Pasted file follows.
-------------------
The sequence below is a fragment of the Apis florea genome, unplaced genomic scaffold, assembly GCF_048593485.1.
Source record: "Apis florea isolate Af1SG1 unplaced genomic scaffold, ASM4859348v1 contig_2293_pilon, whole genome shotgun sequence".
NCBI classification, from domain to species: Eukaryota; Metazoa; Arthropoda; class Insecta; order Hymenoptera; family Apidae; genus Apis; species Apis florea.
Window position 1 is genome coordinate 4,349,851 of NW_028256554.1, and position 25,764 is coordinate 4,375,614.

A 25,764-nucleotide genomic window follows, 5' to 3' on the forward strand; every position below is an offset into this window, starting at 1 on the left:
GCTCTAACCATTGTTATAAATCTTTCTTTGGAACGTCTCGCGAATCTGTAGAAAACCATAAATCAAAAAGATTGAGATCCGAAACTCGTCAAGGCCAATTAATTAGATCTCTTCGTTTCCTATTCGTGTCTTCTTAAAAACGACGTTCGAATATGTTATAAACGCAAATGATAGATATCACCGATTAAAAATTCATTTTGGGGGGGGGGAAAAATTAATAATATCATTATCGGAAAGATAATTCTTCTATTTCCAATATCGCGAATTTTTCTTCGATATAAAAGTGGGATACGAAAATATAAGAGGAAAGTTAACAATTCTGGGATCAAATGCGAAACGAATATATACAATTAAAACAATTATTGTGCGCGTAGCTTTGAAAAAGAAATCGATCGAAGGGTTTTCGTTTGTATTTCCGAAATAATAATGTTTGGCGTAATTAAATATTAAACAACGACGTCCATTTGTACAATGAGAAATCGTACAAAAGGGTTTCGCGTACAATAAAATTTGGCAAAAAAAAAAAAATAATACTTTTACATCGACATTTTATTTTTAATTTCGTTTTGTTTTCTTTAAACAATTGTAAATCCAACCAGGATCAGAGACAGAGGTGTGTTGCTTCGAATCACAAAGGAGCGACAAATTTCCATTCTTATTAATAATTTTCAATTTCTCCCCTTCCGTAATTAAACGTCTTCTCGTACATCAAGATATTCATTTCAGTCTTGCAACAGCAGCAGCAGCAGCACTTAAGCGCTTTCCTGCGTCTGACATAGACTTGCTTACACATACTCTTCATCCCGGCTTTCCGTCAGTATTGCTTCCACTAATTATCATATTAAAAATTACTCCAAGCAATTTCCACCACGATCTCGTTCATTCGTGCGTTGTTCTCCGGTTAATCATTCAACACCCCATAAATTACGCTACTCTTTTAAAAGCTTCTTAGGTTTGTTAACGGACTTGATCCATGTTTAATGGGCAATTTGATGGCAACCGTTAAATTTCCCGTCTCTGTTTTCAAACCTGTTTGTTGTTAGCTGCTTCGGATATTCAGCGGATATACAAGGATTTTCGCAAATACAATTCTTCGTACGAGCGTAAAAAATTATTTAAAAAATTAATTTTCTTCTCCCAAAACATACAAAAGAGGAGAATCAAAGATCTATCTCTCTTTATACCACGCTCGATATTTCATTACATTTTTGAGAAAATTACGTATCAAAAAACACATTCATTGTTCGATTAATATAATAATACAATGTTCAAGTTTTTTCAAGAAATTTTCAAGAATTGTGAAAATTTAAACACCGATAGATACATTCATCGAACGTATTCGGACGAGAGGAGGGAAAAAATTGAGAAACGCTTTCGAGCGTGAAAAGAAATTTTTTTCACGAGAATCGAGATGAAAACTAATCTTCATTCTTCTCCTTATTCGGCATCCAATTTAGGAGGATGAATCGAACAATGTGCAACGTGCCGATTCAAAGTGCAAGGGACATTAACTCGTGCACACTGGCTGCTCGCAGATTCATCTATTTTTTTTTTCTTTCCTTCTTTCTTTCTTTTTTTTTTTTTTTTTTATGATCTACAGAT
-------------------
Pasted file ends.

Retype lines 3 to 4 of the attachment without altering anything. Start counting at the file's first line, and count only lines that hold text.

NCBI classification, from domain to species: Eukaryota; Metazoa; Arthropoda; class Insecta; order Hymenoptera; family Apidae; genus Apis; species Apis florea.
Window position 1 is genome coordinate 4,349,851 of NW_028256554.1, and position 25,764 is coordinate 4,375,614.